I am so not cool enough to have a guest poster, but I do have a post to put up written by Matt. Who is family not guest, so the concept of the guest post really doesn't apply here.
Anyway, folks keep asking about the marathon. (Apparently my account just insn't through enough.) Matt wrote this lengthy description of the event to a friend (minus all the embarrassing, insanely sweet and truly appreciated stuff about me at the end) to a good friend, and I thought why not just post this. So here is the description of running the Marine Corps Marathon from the guy who actually did it .........
Well, here's how it went:
I wanted to finish under 5 hours, and for the first 13 miles I was right on track to do that. There are a bunch of hills in the first 8 miles, so to be on pace I thought I had a good shot. It was a PERFECT day for running, about 50 degrees at the start and only got up to 65 or so, with a nice breeze.
Coming down Spout Run towards the Key Bridge was really pretty, and then looking across to Georgetown all covered in fog was awesome.
Sadly, mile 13 is out on Haines Point, a real desolate part of the course, and the wheels started to fall off. For the next six miles or so I was doing 25% walking and 75% running, and my sub-5 hour finish went out the window. I didn't get really discouraged, and the crowds on the Mall really helped me along.
BUT...I did accomplish one goal. I knew that a local runners group had a beer table for runners at around mile 23. Since I knew my finish time goal was shot, I grabbed a beer, there's even a picture of me with the beer cup in the online photos.
I thought my knee was going to let go at mile 24, but the pain went away and I was able to run the rest of the way in. The last hill up to the Iwo Jima Memorial sucked, but at least you could see the finish line going up it.
So how did it feel? It hurt. It hurt like a sonofa*****.
Sunday afternoon I was just achy, but I couldn't sleep that night because I wasn't comfortable in any sleeping position. Monday I tried going into work, but left at noon to come home and be one with the couch. I felt quite a bit better Tuesday, just have some dull aches today, and will probably be fine tomorrow.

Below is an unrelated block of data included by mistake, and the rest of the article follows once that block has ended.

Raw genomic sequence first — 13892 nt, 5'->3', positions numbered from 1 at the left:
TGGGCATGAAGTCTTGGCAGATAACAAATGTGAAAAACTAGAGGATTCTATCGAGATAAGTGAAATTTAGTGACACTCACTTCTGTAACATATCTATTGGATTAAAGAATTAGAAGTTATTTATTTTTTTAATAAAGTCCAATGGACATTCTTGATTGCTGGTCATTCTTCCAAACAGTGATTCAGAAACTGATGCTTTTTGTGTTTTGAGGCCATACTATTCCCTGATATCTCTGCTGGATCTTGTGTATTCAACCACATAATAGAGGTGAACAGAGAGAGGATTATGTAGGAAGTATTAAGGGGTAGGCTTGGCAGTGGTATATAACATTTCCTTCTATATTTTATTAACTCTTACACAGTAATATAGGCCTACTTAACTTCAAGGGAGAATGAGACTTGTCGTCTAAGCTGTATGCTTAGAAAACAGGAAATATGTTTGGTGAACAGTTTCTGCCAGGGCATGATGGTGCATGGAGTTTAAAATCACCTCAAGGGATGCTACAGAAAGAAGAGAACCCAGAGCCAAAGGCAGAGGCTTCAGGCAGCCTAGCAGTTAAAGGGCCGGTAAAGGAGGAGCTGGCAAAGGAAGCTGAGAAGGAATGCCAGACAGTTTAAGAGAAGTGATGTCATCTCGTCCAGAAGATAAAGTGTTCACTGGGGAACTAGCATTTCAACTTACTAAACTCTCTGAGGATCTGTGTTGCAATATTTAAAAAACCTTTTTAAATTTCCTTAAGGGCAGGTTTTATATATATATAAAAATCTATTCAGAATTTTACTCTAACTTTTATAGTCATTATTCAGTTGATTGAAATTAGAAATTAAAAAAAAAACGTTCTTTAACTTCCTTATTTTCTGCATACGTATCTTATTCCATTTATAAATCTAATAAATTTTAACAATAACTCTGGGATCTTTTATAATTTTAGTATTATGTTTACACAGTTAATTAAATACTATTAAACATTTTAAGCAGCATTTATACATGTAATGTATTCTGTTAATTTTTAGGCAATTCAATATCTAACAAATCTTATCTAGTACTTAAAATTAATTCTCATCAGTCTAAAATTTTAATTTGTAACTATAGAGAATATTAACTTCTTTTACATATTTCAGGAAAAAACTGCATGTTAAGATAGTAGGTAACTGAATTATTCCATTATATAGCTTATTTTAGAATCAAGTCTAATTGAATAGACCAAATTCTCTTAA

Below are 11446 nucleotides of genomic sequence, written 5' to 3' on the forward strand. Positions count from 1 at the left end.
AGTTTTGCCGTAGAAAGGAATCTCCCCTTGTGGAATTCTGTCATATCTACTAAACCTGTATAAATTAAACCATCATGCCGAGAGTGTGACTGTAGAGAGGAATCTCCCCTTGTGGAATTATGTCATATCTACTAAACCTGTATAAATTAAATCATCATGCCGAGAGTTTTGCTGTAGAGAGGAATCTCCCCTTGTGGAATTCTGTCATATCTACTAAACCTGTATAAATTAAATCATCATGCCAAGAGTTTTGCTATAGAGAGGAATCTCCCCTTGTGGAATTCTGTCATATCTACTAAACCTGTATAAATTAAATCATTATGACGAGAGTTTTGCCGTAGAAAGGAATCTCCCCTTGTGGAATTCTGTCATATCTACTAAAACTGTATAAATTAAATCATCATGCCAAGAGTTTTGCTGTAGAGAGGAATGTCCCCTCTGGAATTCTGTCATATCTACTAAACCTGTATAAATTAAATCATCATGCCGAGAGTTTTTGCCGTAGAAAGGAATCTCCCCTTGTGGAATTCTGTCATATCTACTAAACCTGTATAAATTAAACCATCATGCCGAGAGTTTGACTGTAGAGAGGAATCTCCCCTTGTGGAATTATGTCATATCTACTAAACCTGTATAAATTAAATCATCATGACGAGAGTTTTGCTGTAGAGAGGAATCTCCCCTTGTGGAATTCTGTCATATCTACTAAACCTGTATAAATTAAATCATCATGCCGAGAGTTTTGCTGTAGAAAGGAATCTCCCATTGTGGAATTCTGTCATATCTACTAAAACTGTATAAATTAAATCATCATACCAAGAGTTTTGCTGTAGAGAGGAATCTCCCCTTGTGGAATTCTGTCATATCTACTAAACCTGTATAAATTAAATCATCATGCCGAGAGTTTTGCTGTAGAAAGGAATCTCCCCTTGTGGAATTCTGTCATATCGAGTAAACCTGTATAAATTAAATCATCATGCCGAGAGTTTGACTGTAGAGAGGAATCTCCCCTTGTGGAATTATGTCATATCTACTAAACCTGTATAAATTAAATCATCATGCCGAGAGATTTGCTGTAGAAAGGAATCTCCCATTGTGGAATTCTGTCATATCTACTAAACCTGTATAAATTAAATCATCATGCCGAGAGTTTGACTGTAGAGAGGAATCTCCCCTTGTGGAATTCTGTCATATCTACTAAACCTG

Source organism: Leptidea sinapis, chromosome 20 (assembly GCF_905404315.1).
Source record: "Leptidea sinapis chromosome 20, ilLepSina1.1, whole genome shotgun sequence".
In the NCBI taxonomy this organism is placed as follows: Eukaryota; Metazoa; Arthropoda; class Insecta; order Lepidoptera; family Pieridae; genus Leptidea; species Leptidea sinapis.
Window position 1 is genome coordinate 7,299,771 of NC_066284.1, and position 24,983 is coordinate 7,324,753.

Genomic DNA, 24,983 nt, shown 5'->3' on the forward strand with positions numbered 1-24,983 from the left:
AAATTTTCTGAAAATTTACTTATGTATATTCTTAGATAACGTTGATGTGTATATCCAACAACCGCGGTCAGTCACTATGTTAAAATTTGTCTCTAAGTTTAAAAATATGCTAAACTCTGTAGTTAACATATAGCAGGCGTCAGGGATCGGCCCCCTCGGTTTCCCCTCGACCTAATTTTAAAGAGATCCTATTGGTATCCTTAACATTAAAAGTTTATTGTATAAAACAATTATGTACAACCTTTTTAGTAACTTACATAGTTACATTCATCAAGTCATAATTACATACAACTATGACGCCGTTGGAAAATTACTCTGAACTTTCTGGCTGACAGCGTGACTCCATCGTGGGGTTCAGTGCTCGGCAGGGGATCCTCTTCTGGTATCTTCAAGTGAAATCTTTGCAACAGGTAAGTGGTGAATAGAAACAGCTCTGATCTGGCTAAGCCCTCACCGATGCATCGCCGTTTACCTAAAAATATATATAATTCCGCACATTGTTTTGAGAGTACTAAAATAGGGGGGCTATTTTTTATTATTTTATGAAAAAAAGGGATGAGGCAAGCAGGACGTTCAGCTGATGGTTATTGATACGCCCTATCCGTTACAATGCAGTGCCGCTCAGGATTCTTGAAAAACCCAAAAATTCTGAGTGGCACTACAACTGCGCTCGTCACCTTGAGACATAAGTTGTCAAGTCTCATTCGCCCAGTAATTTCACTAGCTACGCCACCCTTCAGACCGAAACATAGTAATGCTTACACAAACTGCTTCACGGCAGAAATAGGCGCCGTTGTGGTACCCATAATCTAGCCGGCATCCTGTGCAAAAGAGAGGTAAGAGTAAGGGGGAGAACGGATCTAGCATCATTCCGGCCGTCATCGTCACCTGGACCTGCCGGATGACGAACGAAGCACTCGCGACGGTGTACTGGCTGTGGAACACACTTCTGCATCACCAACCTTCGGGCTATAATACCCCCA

More important than anything I may have accomplished on Sunday, is what Shan has gone through in the last year and a half of my new found “athleticism”. For the 5 hours, 17 minutes, and 52 seconds I was running on Sunday, I had multiple water stations, food stations, cheering crowds, and Marines basically telling me to HTFU (triathlete acronym for Harden the F*** Up, meaning suck it up and keep going). In the days since I have had many people tell me how great it is that I finished.
Shan spent those 5 hours, 17 minutes, and 52 seconds, and the rest of that day, and most of the day before, alone with our wonderful, but time consuming, daughter. She had no course support. She had no cheering crowds. She had no Marines telling her to HTFU. She did not have people telling her that she did a great job on Sunday.
Thanks baby, for everything you do, on Sunday and on every day we have known each other. You do a great job every day raising our daughter. Now HTFU and get packed for the Bahamas.